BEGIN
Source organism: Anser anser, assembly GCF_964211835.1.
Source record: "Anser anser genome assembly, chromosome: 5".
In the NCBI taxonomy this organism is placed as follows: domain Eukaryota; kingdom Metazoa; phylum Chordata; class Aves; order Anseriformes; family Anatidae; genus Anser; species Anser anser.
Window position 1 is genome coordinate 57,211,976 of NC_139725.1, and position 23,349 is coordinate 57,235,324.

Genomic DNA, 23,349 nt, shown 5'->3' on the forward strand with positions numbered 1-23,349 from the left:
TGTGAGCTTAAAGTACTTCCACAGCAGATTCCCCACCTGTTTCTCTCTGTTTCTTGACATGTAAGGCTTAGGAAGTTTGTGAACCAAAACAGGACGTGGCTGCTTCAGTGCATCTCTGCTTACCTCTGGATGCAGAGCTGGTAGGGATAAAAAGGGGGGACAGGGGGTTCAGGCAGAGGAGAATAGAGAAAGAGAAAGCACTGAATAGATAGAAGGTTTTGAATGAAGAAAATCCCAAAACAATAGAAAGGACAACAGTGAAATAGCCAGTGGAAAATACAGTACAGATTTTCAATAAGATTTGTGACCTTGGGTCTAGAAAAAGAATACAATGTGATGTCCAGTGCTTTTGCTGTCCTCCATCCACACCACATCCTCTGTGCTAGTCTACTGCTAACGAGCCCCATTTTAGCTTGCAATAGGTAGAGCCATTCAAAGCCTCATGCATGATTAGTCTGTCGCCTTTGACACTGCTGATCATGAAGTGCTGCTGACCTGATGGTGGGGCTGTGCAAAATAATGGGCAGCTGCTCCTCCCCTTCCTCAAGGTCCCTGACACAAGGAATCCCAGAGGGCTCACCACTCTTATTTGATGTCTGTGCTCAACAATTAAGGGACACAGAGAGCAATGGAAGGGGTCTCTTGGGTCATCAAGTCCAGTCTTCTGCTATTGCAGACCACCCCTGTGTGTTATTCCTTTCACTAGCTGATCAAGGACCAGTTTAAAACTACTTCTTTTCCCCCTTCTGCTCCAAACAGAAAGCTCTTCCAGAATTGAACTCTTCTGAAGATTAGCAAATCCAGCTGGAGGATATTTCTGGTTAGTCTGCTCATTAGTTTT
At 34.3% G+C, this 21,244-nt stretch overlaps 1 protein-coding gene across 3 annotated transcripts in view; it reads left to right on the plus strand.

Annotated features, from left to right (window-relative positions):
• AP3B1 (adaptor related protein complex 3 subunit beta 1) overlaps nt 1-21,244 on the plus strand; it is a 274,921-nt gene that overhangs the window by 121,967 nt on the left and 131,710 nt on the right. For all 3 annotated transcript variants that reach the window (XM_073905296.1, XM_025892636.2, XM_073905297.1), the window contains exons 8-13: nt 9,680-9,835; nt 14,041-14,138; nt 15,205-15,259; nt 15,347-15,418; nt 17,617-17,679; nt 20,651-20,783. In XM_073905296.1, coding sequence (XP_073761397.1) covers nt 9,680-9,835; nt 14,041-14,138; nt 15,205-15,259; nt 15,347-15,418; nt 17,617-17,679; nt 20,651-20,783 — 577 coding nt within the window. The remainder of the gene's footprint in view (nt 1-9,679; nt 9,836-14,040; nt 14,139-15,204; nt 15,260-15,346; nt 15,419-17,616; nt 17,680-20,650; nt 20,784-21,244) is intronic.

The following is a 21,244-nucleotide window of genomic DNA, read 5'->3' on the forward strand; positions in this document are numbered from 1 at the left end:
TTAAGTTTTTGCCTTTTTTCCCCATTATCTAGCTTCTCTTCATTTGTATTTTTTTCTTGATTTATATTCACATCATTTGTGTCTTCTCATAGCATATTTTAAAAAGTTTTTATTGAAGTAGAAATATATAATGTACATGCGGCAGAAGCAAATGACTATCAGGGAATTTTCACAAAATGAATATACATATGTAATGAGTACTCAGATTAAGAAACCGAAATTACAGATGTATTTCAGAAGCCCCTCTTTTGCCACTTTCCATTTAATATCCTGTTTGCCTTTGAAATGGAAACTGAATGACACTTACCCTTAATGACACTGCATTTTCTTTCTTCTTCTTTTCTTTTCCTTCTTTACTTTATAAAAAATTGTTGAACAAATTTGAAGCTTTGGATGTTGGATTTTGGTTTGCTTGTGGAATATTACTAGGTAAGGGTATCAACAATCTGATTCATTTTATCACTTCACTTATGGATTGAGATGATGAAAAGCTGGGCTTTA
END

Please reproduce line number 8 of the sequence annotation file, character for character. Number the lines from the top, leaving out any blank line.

Annotated features, from left to right (window-relative positions):